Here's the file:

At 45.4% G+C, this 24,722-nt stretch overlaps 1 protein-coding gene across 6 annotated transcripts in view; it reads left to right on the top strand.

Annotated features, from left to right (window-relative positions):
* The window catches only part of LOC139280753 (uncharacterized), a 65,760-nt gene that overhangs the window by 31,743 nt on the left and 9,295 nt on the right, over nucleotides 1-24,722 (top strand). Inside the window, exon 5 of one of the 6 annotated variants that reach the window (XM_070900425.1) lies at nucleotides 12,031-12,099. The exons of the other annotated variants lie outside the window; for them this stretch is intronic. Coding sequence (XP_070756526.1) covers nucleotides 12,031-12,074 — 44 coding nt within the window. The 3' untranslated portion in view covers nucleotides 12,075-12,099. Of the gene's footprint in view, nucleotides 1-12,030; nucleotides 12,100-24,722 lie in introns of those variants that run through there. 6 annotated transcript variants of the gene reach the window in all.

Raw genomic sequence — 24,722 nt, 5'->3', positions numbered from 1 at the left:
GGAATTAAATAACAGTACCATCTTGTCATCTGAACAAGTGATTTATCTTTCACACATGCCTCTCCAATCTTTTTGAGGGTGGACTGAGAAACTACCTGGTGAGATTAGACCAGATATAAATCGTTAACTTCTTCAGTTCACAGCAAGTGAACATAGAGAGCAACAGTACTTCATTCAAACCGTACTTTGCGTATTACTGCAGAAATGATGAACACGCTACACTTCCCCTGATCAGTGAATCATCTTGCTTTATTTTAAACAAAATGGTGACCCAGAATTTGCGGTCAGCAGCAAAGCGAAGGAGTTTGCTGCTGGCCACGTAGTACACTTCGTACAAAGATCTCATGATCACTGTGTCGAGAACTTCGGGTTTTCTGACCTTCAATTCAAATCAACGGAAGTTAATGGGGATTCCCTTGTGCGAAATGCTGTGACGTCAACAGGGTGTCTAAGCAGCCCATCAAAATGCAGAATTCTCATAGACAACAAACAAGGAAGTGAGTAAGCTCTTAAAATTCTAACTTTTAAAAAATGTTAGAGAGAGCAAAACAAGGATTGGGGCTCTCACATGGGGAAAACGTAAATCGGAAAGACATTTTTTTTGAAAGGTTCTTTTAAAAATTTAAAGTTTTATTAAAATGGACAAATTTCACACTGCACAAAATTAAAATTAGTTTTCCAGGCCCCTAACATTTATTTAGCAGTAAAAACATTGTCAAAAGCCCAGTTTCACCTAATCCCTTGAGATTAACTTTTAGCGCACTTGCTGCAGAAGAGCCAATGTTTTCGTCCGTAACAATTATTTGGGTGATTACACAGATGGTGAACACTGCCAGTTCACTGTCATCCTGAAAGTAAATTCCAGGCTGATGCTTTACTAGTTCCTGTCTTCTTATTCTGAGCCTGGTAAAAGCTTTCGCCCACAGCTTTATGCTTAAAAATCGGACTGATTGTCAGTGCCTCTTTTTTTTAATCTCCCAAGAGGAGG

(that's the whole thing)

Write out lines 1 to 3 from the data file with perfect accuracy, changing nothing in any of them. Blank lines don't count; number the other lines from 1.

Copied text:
At 45.4% G+C, this 24,722-nt stretch overlaps 1 protein-coding gene across 6 annotated transcripts in view; it reads left to right on the top strand.

Annotated features, from left to right (window-relative positions):
* The window catches only part of LOC139280753 (uncharacterized), a 65,760-nt gene that overhangs the window by 31,743 nt on the left and 9,295 nt on the right, over nucleotides 1-24,722 (top strand). Inside the window, exon 5 of one of the 6 annotated variants that reach the window (XM_070900425.1) lies at nucleotides 12,031-12,099. The exons of the other annotated variants lie outside the window; for them this stretch is intronic. Coding sequence (XP_070756526.1) covers nucleotides 12,031-12,074 — 44 coding nt within the window. The 3' untranslated portion in view covers nucleotides 12,075-12,099. Of the gene's footprint in view, nucleotides 1-12,030; nucleotides 12,100-24,722 lie in introns of those variants that run through there. 6 annotated transcript variants of the gene reach the window in all.